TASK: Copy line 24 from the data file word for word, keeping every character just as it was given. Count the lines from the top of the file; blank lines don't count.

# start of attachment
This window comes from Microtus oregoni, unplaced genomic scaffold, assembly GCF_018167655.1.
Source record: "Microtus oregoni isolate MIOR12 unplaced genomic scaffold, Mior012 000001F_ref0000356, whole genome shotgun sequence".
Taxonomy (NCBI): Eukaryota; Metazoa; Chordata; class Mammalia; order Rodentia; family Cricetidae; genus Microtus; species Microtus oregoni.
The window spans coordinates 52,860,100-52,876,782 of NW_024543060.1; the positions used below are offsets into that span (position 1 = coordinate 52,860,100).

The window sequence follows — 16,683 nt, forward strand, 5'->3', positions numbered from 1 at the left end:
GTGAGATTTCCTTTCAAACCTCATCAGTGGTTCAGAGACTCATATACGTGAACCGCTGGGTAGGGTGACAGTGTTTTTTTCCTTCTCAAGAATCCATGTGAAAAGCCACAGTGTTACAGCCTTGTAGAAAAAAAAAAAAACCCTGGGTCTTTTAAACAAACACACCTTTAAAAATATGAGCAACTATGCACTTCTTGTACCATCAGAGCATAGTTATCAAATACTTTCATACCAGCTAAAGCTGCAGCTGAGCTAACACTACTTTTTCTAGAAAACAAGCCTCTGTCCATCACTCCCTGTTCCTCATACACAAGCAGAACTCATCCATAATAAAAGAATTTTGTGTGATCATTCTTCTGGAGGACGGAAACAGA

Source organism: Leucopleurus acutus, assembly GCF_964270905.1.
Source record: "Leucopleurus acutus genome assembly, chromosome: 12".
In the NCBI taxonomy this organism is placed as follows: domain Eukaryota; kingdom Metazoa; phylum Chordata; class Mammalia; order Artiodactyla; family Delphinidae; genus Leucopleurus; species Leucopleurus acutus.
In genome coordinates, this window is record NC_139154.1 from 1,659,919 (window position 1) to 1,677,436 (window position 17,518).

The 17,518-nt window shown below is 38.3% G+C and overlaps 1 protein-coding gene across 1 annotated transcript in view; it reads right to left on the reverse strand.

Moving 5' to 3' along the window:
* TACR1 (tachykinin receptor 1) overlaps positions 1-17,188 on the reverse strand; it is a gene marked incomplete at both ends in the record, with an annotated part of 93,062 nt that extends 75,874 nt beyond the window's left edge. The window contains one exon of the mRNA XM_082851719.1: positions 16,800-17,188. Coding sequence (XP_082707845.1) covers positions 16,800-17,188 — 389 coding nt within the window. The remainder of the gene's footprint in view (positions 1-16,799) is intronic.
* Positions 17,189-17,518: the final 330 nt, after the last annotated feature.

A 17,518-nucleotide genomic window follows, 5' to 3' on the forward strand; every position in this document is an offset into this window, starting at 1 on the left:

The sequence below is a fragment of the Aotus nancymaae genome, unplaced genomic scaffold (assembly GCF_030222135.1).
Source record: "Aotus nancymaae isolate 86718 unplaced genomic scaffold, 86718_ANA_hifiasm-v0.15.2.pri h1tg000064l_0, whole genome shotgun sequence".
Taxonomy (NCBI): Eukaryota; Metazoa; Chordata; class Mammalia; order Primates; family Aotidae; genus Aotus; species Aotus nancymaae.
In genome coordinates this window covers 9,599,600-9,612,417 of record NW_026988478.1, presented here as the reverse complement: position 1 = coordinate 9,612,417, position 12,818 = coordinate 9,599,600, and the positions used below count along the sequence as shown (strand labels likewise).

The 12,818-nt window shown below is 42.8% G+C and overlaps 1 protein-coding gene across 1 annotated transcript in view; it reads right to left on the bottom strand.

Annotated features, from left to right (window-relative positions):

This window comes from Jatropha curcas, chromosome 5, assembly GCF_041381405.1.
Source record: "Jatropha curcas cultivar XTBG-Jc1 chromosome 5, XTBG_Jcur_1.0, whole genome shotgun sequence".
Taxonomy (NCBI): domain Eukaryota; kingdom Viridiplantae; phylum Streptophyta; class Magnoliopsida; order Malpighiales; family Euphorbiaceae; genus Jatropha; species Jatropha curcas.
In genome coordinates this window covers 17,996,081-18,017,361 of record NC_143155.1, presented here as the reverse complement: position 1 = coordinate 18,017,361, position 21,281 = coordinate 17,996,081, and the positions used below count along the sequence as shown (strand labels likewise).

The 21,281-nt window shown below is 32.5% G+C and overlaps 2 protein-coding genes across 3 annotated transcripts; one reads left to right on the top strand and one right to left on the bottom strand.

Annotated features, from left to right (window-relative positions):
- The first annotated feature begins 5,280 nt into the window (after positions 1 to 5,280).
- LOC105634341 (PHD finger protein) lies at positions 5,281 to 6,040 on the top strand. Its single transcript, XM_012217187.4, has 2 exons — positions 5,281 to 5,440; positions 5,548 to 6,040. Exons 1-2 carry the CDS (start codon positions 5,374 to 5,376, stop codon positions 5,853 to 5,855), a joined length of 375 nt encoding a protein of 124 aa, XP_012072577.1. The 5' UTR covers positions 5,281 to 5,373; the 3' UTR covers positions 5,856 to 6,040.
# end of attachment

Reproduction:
Taxonomy (NCBI): domain Eukaryota; kingdom Viridiplantae; phylum Streptophyta; class Magnoliopsida; order Malpighiales; family Euphorbiaceae; genus Jatropha; species Jatropha curcas.